The Central Bank of Russia published its strategy and outlook for the near term on August 12 entitled, "The main directions of monetary policy until 2025". In none of the CBR’s three strategies does the regulator see the economy recovering from the cost of the war in Ukraine or the sanctions imposed by the West.
The three scenarios are the baseline, accelerated adaptation and, most ominously, a global crisis.
The CBR’s preferred scenario takes into account the impact of all of the West’s sanctions, including the EU oil embargo which is due to start on December 5, when all Russian crude oil imports will be banned, followed by refined products on February 5.
Under this scenario the economy will contract by 4-6% this year and another 1-4% but return to growth in the fourth quarter of 2024 with a 1-2% expansion. Thereafter the economy will grow again, but will be limited to the range of 1.5-2.5% from 2025 onwards, according to Central Bank Deputy Chairman Alexei Zabotkin, as reported by The Bell.
During this period oil prices are expected to hold up at $80 per barrel in 2023 before falling to $70 and then $60 in the following two years respectively.
The CBR also expects the cost of the Urals blend of oil to return to the long-term equilibrium level of $55 per barrel in 2025, and indeed the discount between the Russian blend and the benchmark Brent blend has already narrowed from a peak of $35 to around $15-$20 now as Russia finds alternative clients to buy the oil that Europe is now shunning.
The main impact of sanctions has been to radically alter Russia’s trade dynamics and that will persist, the CBR said. Exports and imports will be reduced both in physical and value terms under the base case.
In terms of money, thanks to the extraordinary high energy prices, exports will grow to $593bn and support the federal budget, but then exports are expected to decline to $417bn in 2025 as the market cools. This is almost a quarter less than last year and only 9.4% more than in the pre-pandemic results in 2020. Nevertheless, export revenues remain healthy even in the slowdown mode.
The CBR predicts that the physical volume of exports in 2022 will decrease by 13-17% in 2023 and another 8.5-12.5% in 2024 before stabilising thereafter with a long-term growth rate of 2%, possible from 2025.
The accelerated adjustment scenario differs little from the baseline and is possible in the event of a modest increase in export revenues due to a “small” improvement in the situation with transportation and logistics, faster formation of new partnerships and economic ties, the CBR says. In this scenario, a slight economic growth is possible by the end of 2023, the Central Bank believes.
The CBR also sketched out a scenario where the current shocks and imbalances cause a global crisis on the scale of the Great Financial Crisis of 2008.
CBR Governor Elvia Nabiullina should not be taken lightly in these predictions, as she very early on and correctly called the global inflation wave everyone has been suffering from in the last year and started tightening very early in May 2021. As a result, Russia has come to an end of its tightening cycle and Russia is the only country in Europe where inflation is now falling. (chart)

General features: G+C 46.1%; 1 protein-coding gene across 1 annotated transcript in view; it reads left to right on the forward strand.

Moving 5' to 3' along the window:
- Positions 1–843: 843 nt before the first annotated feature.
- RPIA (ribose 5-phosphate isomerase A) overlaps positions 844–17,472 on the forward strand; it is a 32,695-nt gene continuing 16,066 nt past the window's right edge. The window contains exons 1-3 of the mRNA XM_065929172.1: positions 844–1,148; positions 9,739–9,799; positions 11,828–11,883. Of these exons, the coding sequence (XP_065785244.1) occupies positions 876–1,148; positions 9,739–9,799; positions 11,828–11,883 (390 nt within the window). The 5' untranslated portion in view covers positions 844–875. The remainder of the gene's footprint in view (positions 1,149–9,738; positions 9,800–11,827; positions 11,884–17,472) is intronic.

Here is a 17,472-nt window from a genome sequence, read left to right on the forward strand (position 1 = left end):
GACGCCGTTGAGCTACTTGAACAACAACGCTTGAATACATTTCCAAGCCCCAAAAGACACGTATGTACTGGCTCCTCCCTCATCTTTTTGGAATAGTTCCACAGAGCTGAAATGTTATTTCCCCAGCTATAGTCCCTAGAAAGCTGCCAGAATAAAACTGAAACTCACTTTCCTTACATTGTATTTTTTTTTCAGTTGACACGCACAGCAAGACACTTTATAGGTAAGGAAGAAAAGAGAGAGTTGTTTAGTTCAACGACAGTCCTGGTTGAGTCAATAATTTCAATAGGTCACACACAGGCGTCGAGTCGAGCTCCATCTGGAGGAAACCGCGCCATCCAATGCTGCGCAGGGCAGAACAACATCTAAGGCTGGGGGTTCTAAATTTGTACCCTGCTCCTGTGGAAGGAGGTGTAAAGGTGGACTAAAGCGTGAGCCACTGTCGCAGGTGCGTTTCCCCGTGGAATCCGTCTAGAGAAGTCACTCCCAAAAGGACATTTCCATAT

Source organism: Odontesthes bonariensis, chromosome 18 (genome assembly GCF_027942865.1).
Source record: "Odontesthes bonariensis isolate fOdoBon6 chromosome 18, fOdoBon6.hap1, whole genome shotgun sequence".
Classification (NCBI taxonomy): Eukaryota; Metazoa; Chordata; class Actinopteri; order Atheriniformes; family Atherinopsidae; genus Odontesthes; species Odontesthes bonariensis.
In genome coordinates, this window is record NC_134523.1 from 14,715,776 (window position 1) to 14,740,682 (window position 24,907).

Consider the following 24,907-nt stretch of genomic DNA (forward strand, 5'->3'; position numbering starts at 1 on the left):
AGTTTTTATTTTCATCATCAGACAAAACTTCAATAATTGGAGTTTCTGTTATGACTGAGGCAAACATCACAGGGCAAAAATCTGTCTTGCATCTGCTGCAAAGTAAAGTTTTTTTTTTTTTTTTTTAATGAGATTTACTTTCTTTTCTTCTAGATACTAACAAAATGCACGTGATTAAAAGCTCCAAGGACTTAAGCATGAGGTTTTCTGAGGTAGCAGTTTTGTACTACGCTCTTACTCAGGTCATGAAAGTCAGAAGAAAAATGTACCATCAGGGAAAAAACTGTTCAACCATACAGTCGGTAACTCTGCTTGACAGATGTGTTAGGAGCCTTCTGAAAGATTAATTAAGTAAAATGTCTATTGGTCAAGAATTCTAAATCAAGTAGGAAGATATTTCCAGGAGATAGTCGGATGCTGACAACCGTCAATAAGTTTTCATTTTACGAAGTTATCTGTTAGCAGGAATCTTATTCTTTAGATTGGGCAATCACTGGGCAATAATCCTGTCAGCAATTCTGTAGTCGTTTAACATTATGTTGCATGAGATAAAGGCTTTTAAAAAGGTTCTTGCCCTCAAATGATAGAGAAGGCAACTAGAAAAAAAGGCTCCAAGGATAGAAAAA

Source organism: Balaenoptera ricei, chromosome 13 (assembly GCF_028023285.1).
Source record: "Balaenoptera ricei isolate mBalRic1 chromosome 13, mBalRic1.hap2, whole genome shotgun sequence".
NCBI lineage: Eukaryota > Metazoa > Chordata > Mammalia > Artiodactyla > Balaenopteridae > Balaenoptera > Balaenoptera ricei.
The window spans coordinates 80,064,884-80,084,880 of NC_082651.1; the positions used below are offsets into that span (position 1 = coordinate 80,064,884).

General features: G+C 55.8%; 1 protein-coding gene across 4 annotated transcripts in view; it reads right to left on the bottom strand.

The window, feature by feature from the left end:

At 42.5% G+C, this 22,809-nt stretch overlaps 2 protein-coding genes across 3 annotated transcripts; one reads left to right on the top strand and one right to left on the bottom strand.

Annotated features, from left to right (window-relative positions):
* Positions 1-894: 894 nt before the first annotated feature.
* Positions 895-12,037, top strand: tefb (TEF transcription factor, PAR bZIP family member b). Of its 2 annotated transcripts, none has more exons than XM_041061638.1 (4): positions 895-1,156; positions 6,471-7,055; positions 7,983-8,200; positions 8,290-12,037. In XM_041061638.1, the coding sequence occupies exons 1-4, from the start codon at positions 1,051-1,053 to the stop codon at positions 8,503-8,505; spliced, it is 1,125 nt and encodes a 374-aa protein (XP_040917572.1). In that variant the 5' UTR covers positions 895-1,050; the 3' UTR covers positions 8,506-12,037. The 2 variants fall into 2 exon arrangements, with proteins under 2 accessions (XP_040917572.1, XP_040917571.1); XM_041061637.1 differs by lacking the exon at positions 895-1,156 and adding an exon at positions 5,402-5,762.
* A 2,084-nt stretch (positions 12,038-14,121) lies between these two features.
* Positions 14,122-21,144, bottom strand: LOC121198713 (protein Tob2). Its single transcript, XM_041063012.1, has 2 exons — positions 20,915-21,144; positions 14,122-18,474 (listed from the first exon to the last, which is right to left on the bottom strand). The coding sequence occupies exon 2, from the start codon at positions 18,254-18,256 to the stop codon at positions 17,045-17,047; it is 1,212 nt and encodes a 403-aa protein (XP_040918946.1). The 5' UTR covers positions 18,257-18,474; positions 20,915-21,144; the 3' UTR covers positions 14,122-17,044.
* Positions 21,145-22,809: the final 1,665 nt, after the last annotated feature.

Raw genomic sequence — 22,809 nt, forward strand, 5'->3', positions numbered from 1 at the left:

However, the global economy has been battered by multiple crises in the recent years. The global pandemic has seriously disrupted supply chains and to an extent caused a reversal of globalisation. That has had a knock-on effect of ending a decade of unusually low inflation rates. Rising prices have only been exacerbated by the war in Ukraine, which has poured petrol on the first of inflation and destabilised commodity markets that are bound to remain volatile as the economic war between the West and Russia looks like it could last years.
Russian President Vladimir Putin’s decision to invade Ukraine has unleashed very large tectonic forces that will, among other things, lead to the extensive restructuring of the global energy markets. In this uncertainty the CBR speculates conditions are ripe for a “Global Crisis” scenario.
The fragmentation of the global economy will continue and trade between countries will increasingly be concentrated in regional blocs, the Central Bank writes. Indeed, these trends were well underway before the war started and are bound to accelerate now as the West seeks ways to tighten the sanctions noose around Russia’s economic neck.
The CBR identifies two elements driving these trends. The first is persistently high inflation in major economies, which will require central banks to aggressively tighten monetary policy, resulting in a global recession. The second factor is the growing geopolitical tensions in the world, including the introduction of new sanctions against Russia, especially those targeting energy.
“The combination of these events could exacerbate imbalances in the global economy and lead to a new global financial and economic crisis, comparable in scale to the crisis of 2007-2008,” the regulator said.
With its economy already under pressure, a global crisis will significantly complicate its attempt at restructuring and adaptation to new conditions, as the budget will be stripped of a major source of revenue once commodity prices fall.
In the global crisis scenario the CBR has forecast Russia’s GDP will contract in 2023 more than in 2022. In 2024, the decline will continue, and only return to growth in 2025 – a year later than in the base case scenario – but even then growth will only be at a low rate of about 1%.
Inflation in the event of a global crisis in 2023 will rise to 13-16%, forcing the CBR to hike rates aggressively compared to the baseline scenario of 4%, and it will maintain rates at an elevated level.